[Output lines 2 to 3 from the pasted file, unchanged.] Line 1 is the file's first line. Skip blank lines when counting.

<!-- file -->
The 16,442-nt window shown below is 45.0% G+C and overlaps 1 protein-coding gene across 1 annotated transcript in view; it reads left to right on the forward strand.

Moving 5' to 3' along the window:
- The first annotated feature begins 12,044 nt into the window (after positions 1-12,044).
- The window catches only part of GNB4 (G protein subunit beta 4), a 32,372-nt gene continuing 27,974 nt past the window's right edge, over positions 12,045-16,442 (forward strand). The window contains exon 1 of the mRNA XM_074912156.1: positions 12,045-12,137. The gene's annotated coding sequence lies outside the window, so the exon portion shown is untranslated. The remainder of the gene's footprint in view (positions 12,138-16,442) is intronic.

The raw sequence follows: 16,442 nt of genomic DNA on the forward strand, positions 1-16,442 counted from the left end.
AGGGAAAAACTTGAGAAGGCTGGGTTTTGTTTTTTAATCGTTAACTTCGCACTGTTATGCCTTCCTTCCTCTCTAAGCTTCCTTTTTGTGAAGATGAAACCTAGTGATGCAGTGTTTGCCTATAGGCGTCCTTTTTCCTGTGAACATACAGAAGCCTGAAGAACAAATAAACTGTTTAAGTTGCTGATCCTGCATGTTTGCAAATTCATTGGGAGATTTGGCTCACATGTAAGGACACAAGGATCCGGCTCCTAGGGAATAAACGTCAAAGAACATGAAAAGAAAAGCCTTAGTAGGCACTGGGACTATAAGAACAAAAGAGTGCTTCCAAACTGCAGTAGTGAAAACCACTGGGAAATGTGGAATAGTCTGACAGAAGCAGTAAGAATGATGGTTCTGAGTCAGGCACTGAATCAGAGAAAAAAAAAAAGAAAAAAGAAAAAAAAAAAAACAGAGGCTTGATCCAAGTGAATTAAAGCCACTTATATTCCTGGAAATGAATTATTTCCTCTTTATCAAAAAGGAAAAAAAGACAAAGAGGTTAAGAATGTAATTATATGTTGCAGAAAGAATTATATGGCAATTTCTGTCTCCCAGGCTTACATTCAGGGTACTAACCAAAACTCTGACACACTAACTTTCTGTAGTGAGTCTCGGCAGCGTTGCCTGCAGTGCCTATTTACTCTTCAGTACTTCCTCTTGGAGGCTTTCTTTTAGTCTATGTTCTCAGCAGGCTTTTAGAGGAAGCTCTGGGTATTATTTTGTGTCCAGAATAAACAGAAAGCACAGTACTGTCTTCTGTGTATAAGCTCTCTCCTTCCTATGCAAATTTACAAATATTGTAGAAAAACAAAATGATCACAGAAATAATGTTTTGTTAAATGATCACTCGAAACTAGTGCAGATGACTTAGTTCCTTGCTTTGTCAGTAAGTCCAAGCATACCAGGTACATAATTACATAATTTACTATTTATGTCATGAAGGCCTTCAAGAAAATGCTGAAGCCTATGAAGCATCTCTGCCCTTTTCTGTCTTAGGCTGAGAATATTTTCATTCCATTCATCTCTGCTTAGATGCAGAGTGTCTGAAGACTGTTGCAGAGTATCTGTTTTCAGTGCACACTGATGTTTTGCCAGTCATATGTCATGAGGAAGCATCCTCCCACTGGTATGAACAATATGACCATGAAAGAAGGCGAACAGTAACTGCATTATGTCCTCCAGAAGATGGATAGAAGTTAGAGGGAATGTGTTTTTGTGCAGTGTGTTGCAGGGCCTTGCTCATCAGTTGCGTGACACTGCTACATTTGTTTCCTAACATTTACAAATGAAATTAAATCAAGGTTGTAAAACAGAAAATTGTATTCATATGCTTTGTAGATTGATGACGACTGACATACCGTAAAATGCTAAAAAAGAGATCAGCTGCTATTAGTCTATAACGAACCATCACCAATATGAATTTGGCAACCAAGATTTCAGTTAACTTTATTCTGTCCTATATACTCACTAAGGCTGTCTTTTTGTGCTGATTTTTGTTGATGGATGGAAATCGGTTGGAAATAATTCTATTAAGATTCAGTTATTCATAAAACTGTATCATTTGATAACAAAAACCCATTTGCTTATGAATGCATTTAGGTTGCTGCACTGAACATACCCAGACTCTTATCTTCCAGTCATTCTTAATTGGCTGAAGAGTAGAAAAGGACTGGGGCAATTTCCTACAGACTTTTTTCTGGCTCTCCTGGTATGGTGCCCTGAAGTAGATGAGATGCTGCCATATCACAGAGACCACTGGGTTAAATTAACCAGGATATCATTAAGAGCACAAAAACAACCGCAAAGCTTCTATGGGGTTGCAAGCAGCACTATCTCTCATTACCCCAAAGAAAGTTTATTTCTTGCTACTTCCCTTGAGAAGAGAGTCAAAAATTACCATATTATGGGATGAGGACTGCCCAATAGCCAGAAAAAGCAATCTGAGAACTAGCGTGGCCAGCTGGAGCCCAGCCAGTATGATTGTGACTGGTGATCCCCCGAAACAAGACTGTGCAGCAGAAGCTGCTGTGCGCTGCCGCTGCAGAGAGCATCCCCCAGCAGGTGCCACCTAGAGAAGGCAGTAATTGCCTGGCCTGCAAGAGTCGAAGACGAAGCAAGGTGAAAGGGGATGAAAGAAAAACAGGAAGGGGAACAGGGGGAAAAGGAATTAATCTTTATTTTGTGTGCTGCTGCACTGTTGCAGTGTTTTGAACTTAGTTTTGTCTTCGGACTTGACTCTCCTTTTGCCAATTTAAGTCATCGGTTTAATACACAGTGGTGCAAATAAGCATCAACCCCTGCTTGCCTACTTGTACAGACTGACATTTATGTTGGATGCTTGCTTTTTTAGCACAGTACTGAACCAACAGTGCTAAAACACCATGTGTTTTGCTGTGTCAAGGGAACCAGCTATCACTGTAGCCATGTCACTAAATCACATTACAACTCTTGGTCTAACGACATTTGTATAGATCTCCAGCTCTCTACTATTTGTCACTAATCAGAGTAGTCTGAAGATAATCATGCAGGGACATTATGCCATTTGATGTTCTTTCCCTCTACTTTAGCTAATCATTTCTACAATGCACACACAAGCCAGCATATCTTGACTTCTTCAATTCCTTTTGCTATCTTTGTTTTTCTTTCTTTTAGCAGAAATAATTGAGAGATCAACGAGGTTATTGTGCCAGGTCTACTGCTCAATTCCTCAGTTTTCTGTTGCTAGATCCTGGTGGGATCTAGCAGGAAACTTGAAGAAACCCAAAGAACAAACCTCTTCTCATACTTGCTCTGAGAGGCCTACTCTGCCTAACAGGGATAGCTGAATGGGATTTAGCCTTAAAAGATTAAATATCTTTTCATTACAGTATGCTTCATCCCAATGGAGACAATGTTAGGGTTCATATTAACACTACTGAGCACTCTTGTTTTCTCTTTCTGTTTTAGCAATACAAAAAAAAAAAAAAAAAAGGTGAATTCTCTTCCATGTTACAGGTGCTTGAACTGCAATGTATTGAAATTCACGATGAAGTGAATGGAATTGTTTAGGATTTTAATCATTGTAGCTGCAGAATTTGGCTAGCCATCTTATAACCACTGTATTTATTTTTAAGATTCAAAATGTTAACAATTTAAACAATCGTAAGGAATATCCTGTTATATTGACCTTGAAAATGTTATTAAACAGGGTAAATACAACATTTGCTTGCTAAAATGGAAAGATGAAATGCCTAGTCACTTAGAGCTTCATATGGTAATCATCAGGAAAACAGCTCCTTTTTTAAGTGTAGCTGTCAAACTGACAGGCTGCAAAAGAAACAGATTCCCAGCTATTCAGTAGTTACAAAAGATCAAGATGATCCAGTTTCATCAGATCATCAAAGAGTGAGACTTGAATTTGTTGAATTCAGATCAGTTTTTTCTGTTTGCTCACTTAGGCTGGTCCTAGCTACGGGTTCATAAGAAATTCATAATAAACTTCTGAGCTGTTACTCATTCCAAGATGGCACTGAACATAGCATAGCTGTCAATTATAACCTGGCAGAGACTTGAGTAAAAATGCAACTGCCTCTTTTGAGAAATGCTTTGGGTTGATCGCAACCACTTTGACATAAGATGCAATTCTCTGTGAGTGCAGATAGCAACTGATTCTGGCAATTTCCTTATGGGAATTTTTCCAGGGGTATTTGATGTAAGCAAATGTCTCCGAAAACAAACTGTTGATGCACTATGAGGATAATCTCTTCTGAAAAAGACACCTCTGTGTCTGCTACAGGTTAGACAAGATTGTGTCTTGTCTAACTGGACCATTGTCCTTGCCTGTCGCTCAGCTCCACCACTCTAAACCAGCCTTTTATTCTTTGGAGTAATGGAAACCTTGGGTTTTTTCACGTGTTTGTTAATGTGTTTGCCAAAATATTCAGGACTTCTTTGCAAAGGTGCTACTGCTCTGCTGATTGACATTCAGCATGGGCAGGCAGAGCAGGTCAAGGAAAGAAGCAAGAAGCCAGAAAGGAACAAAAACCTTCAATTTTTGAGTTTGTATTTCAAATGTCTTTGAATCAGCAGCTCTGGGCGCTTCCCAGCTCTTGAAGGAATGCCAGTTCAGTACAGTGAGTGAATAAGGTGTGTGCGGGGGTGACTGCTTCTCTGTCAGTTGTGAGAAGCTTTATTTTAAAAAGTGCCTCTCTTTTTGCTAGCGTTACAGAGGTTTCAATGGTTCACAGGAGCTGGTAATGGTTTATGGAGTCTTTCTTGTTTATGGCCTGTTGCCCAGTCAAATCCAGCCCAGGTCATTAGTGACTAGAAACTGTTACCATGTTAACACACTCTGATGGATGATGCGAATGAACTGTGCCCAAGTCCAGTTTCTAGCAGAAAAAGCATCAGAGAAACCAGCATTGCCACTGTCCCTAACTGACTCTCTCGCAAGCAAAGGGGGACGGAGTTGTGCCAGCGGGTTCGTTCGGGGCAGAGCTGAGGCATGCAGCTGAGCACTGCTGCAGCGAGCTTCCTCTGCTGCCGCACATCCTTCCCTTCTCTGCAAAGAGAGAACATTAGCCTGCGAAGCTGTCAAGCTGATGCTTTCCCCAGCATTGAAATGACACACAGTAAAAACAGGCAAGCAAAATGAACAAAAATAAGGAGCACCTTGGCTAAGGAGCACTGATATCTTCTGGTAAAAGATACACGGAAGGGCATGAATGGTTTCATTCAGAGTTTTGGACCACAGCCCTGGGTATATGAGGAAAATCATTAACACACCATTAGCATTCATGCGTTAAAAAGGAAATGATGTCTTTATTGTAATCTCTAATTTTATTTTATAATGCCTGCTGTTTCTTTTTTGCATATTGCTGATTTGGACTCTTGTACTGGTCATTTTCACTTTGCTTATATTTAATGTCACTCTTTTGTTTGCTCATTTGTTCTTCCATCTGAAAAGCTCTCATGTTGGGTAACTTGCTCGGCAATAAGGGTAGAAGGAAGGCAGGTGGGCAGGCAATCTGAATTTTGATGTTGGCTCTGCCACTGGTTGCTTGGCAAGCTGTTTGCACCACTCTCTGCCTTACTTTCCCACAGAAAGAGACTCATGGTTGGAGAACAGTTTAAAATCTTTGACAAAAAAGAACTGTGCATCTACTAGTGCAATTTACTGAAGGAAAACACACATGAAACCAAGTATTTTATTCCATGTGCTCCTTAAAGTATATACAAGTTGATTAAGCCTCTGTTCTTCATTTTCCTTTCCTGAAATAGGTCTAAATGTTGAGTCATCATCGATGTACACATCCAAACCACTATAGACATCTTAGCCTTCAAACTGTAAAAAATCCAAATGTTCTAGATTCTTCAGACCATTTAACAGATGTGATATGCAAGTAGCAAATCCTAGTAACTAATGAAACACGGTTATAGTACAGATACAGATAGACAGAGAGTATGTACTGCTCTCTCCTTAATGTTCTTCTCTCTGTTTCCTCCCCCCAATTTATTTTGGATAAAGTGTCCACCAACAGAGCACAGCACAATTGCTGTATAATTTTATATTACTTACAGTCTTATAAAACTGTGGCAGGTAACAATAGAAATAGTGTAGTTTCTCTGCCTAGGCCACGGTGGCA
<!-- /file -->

Moving 5' to 3' along the window:
- The first annotated feature begins 12,044 nt into the window (after positions 1-12,044).